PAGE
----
A protest has been held in London to mark three years since the start of the RMT’s dispute with Southern rail over the role of guards on trains.
Union members protested outside Keolis, which owns part of Southern’s parent firm Govia Thameslink (GTR).
The RMT has opposed the introduction of driver-only-operated trains (DOO) where drivers close doors instead of guards.
But Southern said since it made the change, services had improved. It urged the RMT to end its dispute.
RMT general secretary Mick Cash said the union had reached agreements with other train operators about the role of guards, but added: “Only on Southern have we been faced with such a stubborn and point-blank refusal to enter serious discussions.”
A Southern spokesman said: “Industry safety bodies have confirmed that having the doors closed by the driver is at least as as safe as by a conductor.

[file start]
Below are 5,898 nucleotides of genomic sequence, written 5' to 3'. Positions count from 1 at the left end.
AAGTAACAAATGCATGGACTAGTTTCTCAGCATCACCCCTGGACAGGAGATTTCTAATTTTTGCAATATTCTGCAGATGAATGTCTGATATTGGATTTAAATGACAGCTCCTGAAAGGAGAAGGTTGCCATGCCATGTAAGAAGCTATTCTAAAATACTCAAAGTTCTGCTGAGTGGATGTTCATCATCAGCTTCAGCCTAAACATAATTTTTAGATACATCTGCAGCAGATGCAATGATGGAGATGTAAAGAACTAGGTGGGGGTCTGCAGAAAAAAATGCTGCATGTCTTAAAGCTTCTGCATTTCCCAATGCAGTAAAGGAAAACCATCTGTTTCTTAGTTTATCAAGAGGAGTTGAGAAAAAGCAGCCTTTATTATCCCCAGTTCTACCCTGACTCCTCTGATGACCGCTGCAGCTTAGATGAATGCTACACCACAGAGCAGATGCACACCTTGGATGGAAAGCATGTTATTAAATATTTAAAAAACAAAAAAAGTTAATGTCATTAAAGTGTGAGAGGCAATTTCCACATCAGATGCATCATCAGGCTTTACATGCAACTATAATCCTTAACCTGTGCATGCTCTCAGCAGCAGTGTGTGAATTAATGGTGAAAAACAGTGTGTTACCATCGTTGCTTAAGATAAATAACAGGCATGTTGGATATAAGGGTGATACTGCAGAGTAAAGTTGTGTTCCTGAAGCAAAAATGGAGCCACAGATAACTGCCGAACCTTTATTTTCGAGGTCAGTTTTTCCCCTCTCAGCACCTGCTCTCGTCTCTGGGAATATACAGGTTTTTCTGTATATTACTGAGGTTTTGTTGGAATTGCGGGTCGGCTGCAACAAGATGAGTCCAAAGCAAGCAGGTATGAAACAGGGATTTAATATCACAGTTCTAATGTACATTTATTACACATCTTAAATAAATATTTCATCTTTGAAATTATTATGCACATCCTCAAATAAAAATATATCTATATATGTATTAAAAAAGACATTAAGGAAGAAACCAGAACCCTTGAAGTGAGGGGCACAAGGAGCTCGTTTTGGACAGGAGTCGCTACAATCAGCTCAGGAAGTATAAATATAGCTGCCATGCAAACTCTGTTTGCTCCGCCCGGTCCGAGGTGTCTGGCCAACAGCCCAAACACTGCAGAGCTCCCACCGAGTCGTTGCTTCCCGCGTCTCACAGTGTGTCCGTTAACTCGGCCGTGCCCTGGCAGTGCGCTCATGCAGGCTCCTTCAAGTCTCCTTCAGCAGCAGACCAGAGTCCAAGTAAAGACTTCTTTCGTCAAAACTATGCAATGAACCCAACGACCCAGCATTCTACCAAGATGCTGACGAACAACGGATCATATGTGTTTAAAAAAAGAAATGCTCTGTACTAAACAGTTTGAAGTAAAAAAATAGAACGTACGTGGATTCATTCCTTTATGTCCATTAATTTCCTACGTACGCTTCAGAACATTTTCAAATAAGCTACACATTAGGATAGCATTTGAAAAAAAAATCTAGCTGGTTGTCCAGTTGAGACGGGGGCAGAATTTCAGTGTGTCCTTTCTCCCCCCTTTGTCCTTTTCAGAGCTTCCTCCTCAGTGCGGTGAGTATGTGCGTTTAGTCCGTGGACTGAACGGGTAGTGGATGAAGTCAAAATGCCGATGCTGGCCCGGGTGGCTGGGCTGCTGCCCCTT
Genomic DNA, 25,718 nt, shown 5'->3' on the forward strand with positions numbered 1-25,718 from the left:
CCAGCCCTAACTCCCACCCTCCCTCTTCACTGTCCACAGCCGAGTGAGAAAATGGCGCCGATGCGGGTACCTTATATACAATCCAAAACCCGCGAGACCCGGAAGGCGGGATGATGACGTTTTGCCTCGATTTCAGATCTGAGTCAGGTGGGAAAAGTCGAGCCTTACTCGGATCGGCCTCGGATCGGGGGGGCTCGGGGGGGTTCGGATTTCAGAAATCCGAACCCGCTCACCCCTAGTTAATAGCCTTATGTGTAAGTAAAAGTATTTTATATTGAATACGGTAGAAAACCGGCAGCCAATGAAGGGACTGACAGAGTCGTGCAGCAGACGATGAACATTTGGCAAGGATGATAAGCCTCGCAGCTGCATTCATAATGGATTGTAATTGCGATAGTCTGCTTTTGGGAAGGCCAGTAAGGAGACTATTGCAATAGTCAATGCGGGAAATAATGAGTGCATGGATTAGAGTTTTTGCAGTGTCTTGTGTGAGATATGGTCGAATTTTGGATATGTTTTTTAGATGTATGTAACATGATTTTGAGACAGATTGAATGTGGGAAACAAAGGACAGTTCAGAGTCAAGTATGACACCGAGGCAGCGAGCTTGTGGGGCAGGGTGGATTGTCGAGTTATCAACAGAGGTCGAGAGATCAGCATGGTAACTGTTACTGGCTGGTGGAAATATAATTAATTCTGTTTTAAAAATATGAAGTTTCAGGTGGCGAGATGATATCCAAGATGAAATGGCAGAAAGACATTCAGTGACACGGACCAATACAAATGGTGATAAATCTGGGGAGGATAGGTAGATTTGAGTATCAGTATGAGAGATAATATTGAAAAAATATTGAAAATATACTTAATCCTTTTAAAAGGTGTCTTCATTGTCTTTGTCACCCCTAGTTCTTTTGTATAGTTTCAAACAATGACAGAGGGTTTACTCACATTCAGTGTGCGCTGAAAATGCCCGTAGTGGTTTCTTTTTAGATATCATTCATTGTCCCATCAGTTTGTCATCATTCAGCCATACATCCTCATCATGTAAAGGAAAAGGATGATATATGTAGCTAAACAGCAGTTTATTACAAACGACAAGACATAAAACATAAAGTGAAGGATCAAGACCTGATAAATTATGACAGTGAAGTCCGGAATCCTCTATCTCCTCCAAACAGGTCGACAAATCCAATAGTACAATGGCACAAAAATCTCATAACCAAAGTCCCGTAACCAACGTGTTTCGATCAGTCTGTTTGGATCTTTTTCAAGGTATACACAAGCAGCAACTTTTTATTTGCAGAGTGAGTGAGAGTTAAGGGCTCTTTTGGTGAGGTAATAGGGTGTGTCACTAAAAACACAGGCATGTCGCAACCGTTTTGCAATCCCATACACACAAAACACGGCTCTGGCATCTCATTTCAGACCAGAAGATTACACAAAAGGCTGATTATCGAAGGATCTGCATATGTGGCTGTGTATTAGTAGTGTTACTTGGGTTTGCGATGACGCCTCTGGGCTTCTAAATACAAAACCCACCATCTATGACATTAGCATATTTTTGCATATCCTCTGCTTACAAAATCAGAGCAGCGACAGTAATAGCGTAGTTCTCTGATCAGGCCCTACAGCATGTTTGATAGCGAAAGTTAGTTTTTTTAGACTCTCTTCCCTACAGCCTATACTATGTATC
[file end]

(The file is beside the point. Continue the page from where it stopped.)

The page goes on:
“We urge the RMT to end their unnecessary dispute.”
The RMT has said new figures obtained from Parliamentary answers showed at least 15,000 Southern services have run without a second person on board since DOO was introduced in 2017.
It claimed discrimination was taking place against older and disabled passengers who no longer had the guarantee of a second member of staff to help them.
Southern said a “tiny” fraction of services – most recently as little as 0.5% – had run without a second person on board and under the old arrangements would have been cancelled.
It said: “To help those in need of assistance we now have more staff on board our trains and complaints have fallen by a third.”